TRENTON - Gov. Corzine hopes to revive a proposal to give towns a break on their pension payments over the next three years by making some key changes to address the concerns of local leaders.
The plan would allow towns to pay only half of what actuaries say they should to cover the current fiscal year's liabilities, then 60 percent in 2010 and 80 percent in 2011. Legislation on the issue stalled in the Senate for lack of support in December.
Corzine's fellow Democrats have a 23-17 majority in the Senate, but a number of Democrats joined all the Republicans in opposing the bill, saying the state should live up to its obligations to employees. The bill would likely have an easier journey through the Assembly, which Democrats control by 48-32.
The governor hopes the pension breaks will help towns to keep property taxes - already the highest in the nation - in check in a year when state aid to towns is likely to drop, given the state's fiscal woes.
Under the previous proposal, towns that wanted to make their full pension contributions would have had excess funds directed into a separate account. But mayors worried that those accounts would not earn the 8.25 percent state law requires for the pension fund, leaving towns responsible for the difference.
Corzine said yesterday the changes would include directing funds beyond the required minimum into pension accounts to avoid extra costs down the road. Another change would require towns to repay skipped payments within 15 years instead of the 30 originally proposed.
One of the plan's sponsors, Assemblyman Joseph Cryan (D., Union), said he expected the revised plan to win approval in the Senate this month and in the Assembly on March 16.
"Nobody likes this bill. . . . It's a vote of necessity," Cryan said.
The New Jersey State League of Municipalities offered its enthusiastic support for the amended proposal.
William G. Dressel Jr., executive director of the league, said the changes would mean that any towns that opt to make their full pension payments would not pay the price for others' pension holidays.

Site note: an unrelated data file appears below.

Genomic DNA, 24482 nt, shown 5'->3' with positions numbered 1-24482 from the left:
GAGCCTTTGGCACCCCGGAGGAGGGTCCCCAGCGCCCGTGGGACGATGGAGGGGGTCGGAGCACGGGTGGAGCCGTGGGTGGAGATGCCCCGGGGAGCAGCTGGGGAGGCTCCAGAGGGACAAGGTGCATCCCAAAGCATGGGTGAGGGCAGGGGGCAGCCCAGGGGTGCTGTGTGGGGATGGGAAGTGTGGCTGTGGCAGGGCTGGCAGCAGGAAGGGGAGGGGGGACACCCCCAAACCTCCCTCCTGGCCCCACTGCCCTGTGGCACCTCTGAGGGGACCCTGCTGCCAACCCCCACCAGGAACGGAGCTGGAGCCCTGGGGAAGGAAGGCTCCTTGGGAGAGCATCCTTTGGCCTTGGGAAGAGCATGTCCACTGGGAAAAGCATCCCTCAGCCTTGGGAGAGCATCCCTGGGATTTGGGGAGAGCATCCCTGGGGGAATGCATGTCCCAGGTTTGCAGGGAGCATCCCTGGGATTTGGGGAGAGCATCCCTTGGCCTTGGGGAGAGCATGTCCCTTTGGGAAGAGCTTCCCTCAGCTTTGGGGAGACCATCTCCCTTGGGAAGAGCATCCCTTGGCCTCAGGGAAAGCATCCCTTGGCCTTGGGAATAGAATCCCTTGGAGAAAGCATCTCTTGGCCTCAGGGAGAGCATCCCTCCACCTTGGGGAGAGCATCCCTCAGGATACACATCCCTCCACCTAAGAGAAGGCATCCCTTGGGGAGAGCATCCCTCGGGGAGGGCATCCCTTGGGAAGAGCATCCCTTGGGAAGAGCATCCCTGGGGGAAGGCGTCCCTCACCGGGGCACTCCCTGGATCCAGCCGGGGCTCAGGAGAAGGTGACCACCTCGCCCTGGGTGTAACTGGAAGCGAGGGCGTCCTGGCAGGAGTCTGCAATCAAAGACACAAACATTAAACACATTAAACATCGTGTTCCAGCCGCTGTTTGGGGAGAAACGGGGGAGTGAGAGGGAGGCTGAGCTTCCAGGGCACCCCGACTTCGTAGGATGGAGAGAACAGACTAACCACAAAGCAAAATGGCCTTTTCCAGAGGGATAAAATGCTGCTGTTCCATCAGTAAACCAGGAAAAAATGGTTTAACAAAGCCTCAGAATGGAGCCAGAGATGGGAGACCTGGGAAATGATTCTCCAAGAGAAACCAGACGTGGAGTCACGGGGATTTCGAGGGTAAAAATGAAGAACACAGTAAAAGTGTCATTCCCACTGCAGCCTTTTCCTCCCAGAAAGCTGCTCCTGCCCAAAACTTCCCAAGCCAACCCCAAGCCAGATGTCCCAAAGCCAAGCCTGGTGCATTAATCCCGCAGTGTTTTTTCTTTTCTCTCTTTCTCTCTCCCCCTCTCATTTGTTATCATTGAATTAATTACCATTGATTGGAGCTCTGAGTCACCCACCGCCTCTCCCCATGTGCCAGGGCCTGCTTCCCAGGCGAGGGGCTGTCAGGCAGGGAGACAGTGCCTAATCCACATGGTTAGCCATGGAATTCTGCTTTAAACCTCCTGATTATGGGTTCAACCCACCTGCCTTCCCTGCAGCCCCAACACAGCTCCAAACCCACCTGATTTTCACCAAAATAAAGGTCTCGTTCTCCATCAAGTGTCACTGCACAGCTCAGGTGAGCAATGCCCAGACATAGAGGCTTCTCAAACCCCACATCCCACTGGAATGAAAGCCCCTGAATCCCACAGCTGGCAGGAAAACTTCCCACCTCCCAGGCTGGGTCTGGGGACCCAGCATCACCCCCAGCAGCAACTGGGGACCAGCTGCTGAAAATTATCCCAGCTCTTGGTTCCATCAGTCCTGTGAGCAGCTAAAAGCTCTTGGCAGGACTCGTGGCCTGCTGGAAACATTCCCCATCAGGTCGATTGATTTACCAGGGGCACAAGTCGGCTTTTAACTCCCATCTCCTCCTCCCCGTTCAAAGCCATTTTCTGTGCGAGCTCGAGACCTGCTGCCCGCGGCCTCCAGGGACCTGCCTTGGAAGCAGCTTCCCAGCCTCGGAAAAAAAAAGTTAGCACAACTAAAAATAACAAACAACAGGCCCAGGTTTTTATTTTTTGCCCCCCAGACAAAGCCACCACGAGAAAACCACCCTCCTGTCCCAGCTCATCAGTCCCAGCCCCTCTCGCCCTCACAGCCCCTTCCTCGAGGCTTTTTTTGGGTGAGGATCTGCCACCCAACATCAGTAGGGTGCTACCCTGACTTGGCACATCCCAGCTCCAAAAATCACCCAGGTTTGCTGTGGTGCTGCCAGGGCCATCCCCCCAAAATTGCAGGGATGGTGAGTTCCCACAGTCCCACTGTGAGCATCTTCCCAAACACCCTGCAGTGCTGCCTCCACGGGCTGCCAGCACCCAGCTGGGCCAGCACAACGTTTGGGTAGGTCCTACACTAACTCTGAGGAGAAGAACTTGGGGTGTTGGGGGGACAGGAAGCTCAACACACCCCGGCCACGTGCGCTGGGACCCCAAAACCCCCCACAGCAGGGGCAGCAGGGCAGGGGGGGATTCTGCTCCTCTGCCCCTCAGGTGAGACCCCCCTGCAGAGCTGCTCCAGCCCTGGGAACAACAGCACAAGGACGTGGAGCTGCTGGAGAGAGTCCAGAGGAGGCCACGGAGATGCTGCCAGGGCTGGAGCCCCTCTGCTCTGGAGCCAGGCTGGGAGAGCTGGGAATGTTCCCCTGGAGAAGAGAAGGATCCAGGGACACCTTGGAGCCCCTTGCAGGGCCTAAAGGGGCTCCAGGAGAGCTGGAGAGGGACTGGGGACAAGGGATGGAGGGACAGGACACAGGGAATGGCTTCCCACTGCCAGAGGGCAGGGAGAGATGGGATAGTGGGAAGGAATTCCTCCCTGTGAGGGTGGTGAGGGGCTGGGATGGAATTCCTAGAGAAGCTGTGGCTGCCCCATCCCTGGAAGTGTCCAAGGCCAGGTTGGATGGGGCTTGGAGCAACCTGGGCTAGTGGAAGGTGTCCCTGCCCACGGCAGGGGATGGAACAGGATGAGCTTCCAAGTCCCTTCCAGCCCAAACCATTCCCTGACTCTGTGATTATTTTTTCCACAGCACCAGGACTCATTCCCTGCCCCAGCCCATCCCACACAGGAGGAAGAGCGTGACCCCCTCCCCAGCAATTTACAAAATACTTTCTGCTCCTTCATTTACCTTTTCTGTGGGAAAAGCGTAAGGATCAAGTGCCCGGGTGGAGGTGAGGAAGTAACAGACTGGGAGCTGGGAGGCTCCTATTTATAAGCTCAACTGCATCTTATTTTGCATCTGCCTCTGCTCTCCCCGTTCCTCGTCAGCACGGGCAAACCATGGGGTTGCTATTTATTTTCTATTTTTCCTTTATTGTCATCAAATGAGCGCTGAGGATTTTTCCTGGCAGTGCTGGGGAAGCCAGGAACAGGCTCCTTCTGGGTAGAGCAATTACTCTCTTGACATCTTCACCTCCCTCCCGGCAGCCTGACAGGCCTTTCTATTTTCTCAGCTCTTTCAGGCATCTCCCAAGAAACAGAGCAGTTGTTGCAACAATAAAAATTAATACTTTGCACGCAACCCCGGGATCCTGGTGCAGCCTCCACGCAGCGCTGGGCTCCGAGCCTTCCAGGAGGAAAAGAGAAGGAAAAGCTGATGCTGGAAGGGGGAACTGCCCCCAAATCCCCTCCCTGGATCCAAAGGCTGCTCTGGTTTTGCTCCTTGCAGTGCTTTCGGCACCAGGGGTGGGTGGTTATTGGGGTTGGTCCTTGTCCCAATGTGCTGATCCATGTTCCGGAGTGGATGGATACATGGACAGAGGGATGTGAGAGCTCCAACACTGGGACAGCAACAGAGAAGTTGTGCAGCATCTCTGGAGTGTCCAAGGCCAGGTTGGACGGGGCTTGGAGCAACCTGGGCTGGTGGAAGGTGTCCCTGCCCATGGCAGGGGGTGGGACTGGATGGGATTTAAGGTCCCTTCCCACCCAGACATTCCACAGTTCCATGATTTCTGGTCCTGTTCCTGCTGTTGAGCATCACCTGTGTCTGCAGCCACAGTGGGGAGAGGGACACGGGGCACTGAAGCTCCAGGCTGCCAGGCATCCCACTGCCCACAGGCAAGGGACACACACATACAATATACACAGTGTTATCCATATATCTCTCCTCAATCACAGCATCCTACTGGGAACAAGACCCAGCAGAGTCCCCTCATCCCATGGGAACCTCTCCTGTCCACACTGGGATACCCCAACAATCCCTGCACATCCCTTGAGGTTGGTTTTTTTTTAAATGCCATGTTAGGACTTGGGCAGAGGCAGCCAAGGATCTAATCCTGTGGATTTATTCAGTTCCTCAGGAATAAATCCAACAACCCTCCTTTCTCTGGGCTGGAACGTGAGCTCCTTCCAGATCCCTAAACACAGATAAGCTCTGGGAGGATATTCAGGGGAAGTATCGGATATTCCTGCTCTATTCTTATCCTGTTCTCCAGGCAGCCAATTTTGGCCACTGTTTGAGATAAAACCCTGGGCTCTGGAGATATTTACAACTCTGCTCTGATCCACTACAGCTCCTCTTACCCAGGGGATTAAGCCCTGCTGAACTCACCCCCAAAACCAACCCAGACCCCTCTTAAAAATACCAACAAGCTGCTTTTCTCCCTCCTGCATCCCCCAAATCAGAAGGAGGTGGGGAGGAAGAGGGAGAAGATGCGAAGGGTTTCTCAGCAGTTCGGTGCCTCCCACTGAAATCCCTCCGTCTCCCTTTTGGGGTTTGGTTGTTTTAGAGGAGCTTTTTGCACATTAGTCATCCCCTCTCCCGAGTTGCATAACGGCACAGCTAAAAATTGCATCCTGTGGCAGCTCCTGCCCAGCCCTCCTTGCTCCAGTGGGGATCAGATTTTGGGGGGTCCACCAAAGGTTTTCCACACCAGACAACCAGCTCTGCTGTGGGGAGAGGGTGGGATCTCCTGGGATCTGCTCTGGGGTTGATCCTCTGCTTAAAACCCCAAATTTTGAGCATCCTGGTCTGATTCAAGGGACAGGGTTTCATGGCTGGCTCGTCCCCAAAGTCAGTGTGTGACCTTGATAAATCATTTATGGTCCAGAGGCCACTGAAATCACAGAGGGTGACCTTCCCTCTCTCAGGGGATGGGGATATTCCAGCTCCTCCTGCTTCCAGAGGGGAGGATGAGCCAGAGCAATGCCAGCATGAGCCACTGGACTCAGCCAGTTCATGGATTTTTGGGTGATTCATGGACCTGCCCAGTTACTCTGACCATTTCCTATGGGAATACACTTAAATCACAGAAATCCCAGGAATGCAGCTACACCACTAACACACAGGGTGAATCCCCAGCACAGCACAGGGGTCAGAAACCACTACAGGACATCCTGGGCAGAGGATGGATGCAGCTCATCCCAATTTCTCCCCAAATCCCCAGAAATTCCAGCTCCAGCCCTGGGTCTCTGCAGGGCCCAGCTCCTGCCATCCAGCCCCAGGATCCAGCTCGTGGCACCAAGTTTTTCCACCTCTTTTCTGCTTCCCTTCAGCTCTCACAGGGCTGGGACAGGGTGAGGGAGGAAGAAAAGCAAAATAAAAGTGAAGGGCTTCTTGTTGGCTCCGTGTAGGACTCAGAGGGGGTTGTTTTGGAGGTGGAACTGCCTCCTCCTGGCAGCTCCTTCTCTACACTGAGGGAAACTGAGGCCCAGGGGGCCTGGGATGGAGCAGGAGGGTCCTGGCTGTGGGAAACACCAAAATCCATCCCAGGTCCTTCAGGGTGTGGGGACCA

But lawmakers who opposed the bill on the ground that the state should uphold its obligations to workers may be more difficult to persuade.
Sen. Stephen Sweeney (D., Gloucester), the majority leader, voted against the bill in the Senate budget committee and said he remained unconvinced.
"They're listening to the complaints and concerns of a lot of elected officials, which is a good thing, but for me it's just a principled issue," Sweeney said.
In the past, Republican and Democratic administrations have skipped payments to the pension funds for government workers, teachers, police and firefighters to come up with an easy source of extra cash, and allowed towns to do the same.
As a result of skipped payments and downturns in investments, the state pension system had an unfunded liability of $28 billion as of June 2007, a problem that would remain unaddressed even with full pension payments.
Under Corzine, the state has contributed more to pension funds than it did in the previous 15 years combined.
Still, Republicans and worker unions have criticized Corzine's pension-holiday proposal.
Senate Republican leader Thomas H. Kean Jr. of Union County, for example, has called it a gimmick and "a bad deal for workers and taxpayers."
Corzine is dealing with a tough economic hand, seeking legislative approval for $812 million in midyear budget cuts after the state budget gap grew from an estimated $1.2 billion to $2.1 billion.
The current state budget was approved at $32.9 billion, about $600 million less than the previous year's.
The governor cut state aid to municipalities in the current budget and may have to trim even more in the next budget, putting pressure on local property taxes.
"I do know that we're going to have to move" on the budget cuts, Corzine said. "We have a legal obligation to be in balance."